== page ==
Sophomore Seminars

Am I a Part of Earth? Understanding of Rock, Water, and Time


Am I a part of Earth? Not only is this a question of personal meaning, but also a complex question that shapes how we interact with the natural world. Answering it calls for both scientific and experiential understanding of Earth processes, as well as how geologic thinking and our individual thinking about nature have changed through time. By connecting Earth processes and rates of transformations to personal experience, we can rigorously interrogate our relationship to and/or separation from Earth.

In this course, you will think like a philosopher and a geochemist. You will commune with nature and calculate the history of rocks. You will use real data analysis of Earth processes to understand the limits of our knowledge about Earth history (Deep Time). You will explore your interactions with Earth materials through mindfulness activities and discuss different views of humans relative to nature through history. You will have autonomy in a course-long project that synthesizes your growing understanding of your relationship to and/or separation from Earth.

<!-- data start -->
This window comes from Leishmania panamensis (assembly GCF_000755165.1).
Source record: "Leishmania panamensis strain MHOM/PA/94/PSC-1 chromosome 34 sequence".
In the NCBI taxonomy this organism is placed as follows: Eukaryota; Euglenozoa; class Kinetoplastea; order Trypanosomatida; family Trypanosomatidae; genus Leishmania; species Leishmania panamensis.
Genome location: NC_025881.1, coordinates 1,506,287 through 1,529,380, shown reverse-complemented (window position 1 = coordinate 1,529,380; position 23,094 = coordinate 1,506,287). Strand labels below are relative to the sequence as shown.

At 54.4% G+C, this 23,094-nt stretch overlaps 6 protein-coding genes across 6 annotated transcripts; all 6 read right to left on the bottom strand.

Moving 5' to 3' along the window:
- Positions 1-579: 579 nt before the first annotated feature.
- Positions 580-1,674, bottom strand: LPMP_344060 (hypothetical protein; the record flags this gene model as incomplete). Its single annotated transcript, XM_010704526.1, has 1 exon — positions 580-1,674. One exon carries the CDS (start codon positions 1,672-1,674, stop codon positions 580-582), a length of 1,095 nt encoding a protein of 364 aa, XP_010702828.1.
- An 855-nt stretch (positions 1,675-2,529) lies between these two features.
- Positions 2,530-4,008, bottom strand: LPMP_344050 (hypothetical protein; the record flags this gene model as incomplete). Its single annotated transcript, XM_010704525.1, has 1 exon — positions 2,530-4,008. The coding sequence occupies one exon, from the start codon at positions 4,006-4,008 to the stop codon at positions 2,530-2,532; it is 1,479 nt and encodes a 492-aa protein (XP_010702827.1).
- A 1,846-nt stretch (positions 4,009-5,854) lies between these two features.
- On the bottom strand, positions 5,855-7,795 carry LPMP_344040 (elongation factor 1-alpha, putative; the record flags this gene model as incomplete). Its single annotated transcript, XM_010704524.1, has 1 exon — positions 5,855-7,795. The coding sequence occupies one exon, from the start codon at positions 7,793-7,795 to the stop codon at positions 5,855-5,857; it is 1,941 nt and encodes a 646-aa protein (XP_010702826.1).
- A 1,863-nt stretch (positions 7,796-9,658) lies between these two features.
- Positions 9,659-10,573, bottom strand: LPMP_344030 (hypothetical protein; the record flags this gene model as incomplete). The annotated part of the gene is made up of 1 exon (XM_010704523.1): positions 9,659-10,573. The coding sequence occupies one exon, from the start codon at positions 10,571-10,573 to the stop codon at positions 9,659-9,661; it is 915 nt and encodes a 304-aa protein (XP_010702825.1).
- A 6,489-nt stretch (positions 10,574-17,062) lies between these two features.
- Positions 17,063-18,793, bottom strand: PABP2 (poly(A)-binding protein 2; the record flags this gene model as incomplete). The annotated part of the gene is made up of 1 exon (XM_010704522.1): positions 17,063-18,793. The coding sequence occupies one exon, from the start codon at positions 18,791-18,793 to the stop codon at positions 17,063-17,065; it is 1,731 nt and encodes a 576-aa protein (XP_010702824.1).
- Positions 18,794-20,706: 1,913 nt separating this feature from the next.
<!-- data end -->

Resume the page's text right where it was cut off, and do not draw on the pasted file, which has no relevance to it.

This course welcomes all, from rock collectors to hikers and ecofeminists to meditators. No prior experience with philosophy or Earth science is required, though an introductory high school chemistry and algebra course will be helpful. The only requirement is a willingness to examine your personal relationship with Earth from scientific and humanistic perspectives.

Meet the Instructor(s)

Joey Nelson, PhD

"I grew up playing in the woods of the Piedmont in North Carolina. The rocks, waters, and life of the region have since shaped my academic and personal endeavors in pursuit of understanding the natural world and my place in it. As an undergraduate at the University of Virginia, I explored the landscape of the Blue Ridge Mountains and majored in math and environmental science. Subsequently, by moving to Stanford for my Ph.D. in geochemistry, I have gotten to know the widely varying geology and ecology of the Bay Area. Then as a Thinking Matters Fellow and now as an Undergraduate Advising Director, I focus my time on fostering critical thinking and exploration among undergraduates across disciplines. My environmental science research broadly examines how reactions between aqueous solutions and Earth materials alter the environment around us and beneath our feet. This scientific inquiry into Earth processes informs my perception of the natural world. Simultaneously, my meditation practice and trail running enlighten how I probe reactions in the environment. This course has grown out of my personal quest to understand the natural world and my place in it through scholarship, direct experience, and contemplation."